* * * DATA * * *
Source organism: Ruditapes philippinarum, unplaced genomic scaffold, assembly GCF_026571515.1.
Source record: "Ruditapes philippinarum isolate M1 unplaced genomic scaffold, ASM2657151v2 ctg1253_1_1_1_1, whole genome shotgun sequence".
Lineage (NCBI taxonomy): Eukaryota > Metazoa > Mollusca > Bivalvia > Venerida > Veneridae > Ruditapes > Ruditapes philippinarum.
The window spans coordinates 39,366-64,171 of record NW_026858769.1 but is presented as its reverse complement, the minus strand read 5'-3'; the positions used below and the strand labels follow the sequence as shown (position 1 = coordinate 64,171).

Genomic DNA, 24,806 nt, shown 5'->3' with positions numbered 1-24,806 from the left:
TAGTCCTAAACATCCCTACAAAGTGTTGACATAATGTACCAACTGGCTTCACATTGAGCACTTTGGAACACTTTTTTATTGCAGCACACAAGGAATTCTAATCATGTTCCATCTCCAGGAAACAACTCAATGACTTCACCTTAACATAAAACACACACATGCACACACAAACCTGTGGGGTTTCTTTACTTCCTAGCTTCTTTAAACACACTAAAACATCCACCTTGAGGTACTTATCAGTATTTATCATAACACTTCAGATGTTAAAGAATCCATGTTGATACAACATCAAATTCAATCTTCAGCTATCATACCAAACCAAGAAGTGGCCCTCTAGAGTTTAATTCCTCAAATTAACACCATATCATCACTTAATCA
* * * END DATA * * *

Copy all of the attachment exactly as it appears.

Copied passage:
Source organism: Ruditapes philippinarum, unplaced genomic scaffold, assembly GCF_026571515.1.
Source record: "Ruditapes philippinarum isolate M1 unplaced genomic scaffold, ASM2657151v2 ctg1253_1_1_1_1, whole genome shotgun sequence".
Lineage (NCBI taxonomy): Eukaryota > Metazoa > Mollusca > Bivalvia > Venerida > Veneridae > Ruditapes > Ruditapes philippinarum.
The window spans coordinates 39,366-64,171 of record NW_026858769.1 but is presented as its reverse complement, the minus strand read 5'-3'; the positions used below and the strand labels follow the sequence as shown (position 1 = coordinate 64,171).

Genomic DNA, 24,806 nt, shown 5'->3' with positions numbered 1-24,806 from the left:
TAGTCCTAAACATCCCTACAAAGTGTTGACATAATGTACCAACTGGCTTCACATTGAGCACTTTGGAACACTTTTTTATTGCAGCACACAAGGAATTCTAATCATGTTCCATCTCCAGGAAACAACTCAATGACTTCACCTTAACATAAAACACACACATGCACACACAAACCTGTGGGGTTTCTTTACTTCCTAGCTTCTTTAAACACACTAAAACATCCACCTTGAGGTACTTATCAGTATTTATCATAACACTTCAGATGTTAAAGAATCCATGTTGATACAACATCAAATTCAATCTTCAGCTATCATACCAAACCAAGAAGTGGCCCTCTAGAGTTTAATTCCTCAAATTAACACCATATCATCACTTAATCA